“What’s the best way to set up a JV partnership when I already own 100% of the LLC used to get the property under contract?”
“How can I become anonymous in my LLC after the fact? I started my own LLC with my name all over it, and one year later, I’m interested in enhancing the corporate shield and getting my name off the record. Is that possible? I have worked hard to build the business credit with the existing entity and would like it to continue.”
“In 2021, we sold my husband’s dental practice and will owe substantial capital gains taxes. Is there any possible way to avoid these taxes through real estate investing or… ?”
“When do I switch from wholesaling under my name to wholesaling as a corporation?”
“How do I get credit approvals under a business entity?” I’m assuming you’re talking about business credit.
“Is it more advantageous from a tax saving standpoint to make charitable contributions directly from our corporation or to pay ourselves, then make the donation from our personal account?”
“Can I do a 1031 exchange when it’s on an investment home that I’ve never lived in or rented out? Is there any way to avoid capital gains tax other than renting it out? I don’t want to keep the house”
“Who handles the paperwork for a 1031 exchange—the lawyer, the realtor, or my tax advisor? How far in advance do I have to plan to undertake an exchange?” By the way, those are separate people. They happen to be like one-two like, boom, boom. I took these ones actually in order off of a second section. I just thought that was interesting. The 1031 exchange questions were about one out of every 200 and they were side by side. I felt compelled to take them.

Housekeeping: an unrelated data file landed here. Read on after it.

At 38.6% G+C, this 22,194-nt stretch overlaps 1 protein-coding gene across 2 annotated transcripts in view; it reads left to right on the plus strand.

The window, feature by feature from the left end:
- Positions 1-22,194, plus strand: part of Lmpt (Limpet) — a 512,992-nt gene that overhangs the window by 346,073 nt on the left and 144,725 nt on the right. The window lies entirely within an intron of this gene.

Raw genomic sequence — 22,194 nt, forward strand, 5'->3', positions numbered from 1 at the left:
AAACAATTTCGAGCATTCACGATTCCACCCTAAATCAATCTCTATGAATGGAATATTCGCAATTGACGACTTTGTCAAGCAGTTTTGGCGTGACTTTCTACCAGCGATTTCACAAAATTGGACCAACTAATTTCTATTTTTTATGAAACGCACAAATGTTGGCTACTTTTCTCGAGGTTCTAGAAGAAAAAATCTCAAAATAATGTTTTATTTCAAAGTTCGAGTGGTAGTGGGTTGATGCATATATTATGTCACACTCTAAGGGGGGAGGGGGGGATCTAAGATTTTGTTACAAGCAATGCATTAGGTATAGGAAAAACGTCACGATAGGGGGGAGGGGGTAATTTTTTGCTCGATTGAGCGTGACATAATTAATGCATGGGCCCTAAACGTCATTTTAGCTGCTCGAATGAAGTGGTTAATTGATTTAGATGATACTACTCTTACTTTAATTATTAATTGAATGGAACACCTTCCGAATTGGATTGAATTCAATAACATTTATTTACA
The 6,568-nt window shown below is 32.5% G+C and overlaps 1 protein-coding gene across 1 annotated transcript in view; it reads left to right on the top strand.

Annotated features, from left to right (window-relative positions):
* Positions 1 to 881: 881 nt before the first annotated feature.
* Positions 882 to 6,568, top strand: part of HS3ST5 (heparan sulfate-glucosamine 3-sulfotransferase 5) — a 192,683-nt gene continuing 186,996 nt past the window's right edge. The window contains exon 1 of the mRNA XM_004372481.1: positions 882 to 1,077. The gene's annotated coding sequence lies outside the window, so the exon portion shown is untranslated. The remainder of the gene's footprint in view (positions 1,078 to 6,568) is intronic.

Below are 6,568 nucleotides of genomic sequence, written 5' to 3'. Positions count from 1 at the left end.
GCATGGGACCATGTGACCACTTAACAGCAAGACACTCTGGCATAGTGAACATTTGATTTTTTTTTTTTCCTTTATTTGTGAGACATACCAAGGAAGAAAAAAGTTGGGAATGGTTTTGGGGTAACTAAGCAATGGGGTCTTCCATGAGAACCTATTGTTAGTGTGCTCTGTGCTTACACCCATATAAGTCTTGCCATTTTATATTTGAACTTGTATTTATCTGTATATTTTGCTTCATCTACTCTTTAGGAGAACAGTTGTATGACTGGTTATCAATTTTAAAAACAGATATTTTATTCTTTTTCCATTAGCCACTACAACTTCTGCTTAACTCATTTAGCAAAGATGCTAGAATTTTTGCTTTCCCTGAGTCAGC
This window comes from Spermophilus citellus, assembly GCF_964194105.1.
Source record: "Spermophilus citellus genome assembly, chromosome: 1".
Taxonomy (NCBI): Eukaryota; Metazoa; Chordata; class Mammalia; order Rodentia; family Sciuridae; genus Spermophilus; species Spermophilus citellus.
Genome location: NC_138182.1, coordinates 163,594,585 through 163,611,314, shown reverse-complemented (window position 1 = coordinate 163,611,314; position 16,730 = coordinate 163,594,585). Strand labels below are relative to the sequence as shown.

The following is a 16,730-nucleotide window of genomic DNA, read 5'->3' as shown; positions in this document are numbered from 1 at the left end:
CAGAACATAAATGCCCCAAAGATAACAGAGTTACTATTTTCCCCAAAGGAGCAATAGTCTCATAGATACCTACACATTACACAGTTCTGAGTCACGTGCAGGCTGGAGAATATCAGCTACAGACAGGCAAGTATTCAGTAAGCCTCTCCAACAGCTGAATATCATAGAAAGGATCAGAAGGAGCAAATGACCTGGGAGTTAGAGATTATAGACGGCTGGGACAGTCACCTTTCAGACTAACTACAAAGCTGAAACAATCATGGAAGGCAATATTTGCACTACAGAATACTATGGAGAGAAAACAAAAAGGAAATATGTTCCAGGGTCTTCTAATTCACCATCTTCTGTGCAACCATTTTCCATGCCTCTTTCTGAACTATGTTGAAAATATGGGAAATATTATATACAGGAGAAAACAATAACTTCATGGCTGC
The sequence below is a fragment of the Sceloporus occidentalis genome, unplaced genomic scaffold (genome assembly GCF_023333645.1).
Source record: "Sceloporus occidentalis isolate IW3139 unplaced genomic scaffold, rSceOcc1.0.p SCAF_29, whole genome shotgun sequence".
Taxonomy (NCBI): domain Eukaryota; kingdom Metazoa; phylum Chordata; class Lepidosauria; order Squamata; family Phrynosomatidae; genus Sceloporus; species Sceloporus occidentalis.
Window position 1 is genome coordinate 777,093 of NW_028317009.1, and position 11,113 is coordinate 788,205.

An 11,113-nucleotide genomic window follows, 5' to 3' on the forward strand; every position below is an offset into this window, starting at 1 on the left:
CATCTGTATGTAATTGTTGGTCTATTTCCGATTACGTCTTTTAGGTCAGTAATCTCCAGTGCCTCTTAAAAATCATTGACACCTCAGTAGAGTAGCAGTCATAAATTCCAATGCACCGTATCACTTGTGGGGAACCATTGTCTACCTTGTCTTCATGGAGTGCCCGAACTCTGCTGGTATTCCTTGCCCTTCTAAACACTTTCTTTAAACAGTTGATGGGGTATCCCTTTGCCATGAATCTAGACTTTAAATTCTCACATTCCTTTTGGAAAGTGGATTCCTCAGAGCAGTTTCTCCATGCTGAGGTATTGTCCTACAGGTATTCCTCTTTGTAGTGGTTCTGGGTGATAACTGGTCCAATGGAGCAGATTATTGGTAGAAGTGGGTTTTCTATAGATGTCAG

“A Florida LLC with members consisting of my wife and three of my children made a profit of $65,000 on a residential flip in March. My wife does not have taxable income. Would the profit be protected from tax if it was paid out in full to my wife?” Good question.
“What is more beneficial, to claim or to employ dependents? What are the requirements for employing dependents?”
Lots of good questions. We’ll start right out with how to set up a home office under a corporation LLC. What say you, Jeff?
Jeff: I say my brain is tired, so anything I say could be wrong. Generally, it’s going to depend on what the entity is. If it’s a corporation or an S-Corporation, you want to set it up as an administrative office for that entity, where you’re being reimbursed for the expenses of using that office. You’ve heard us talk about home offices where it’s that portion of the property that you’re using or the business.
If it’s an LLC that’s taxed as a Schedule C self-employment, you’re going to have to do it as a home office. It’s slightly different. You’re going to claim depreciation on it. Whereas with the reimbursement, you can be reimbursed for depreciation, but you’re not actually taking the depreciation. It does matter in the long run. Partnership, I believe they have to do the same way. What’s your view on partnerships that want to do an administrative office?